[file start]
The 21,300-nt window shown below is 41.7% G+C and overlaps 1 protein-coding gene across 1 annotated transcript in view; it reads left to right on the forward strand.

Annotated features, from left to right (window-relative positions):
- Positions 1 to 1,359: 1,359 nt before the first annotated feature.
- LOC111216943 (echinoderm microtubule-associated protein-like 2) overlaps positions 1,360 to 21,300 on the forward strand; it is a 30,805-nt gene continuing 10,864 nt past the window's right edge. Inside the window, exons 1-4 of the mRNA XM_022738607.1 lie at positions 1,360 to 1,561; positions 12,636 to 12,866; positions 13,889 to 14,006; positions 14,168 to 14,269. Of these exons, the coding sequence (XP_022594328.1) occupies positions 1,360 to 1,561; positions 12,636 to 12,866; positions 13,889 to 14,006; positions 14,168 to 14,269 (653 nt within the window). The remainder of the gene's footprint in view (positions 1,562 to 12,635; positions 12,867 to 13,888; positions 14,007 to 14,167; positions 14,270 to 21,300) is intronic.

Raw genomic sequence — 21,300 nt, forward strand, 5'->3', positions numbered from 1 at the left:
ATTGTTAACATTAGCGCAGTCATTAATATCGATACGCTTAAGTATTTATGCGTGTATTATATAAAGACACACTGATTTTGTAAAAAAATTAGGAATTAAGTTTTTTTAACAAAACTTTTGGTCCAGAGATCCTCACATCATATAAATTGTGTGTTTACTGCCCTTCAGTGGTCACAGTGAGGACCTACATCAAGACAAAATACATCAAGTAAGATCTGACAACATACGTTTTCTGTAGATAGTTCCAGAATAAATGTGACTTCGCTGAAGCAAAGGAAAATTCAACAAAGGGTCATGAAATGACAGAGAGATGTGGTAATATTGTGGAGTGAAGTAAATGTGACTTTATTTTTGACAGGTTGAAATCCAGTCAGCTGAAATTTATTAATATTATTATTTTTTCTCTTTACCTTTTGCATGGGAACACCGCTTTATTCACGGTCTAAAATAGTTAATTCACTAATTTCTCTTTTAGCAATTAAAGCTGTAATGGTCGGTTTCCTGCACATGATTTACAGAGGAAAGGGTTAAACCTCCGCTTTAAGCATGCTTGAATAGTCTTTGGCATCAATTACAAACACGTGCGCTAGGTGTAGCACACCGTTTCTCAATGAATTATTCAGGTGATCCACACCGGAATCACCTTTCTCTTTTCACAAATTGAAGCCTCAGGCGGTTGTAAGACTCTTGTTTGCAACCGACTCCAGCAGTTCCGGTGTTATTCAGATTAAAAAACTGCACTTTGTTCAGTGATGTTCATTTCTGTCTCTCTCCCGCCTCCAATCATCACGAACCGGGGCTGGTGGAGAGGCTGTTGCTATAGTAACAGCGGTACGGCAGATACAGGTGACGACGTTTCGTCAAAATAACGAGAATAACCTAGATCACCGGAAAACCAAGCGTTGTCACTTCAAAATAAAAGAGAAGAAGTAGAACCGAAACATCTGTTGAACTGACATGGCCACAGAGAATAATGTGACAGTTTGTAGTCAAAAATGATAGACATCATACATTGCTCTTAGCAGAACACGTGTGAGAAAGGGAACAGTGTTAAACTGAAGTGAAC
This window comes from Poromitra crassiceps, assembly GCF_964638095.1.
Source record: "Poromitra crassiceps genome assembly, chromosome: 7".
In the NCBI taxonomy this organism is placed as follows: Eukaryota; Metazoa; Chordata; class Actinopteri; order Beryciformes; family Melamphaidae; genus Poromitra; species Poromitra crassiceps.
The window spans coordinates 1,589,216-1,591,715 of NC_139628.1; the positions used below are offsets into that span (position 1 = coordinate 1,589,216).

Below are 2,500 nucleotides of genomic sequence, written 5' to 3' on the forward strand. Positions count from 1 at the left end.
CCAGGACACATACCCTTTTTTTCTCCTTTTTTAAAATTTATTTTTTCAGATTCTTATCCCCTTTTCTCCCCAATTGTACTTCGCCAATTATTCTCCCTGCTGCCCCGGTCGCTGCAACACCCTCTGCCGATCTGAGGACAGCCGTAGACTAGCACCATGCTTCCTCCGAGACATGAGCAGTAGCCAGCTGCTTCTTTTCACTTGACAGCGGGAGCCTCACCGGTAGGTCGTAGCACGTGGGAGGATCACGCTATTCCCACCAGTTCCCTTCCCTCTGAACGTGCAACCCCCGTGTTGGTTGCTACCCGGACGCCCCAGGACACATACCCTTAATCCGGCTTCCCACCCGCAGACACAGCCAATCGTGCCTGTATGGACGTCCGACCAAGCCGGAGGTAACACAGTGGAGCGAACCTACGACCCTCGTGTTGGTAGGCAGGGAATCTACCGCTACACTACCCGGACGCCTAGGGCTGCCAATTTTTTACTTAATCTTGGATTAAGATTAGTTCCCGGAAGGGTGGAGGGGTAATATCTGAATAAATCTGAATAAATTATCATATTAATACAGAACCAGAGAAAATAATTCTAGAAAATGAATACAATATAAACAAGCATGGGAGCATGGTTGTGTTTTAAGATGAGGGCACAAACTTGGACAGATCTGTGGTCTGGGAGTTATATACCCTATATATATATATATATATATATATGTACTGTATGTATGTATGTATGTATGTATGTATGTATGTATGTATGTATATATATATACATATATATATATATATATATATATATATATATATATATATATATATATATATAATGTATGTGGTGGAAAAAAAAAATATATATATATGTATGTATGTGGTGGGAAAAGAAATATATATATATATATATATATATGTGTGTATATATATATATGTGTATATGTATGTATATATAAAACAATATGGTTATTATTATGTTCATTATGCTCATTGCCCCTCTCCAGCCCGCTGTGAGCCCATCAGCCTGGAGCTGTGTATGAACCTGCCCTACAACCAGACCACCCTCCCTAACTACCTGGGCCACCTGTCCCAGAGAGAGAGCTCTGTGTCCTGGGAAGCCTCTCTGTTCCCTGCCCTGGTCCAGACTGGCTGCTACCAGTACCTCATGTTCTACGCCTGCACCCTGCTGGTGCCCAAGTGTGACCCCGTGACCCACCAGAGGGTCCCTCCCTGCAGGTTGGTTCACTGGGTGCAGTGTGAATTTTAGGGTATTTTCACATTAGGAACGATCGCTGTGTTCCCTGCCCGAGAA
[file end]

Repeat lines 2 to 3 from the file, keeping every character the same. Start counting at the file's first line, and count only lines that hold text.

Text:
Annotated features, from left to right (window-relative positions):
- Positions 1 to 1,359: 1,359 nt before the first annotated feature.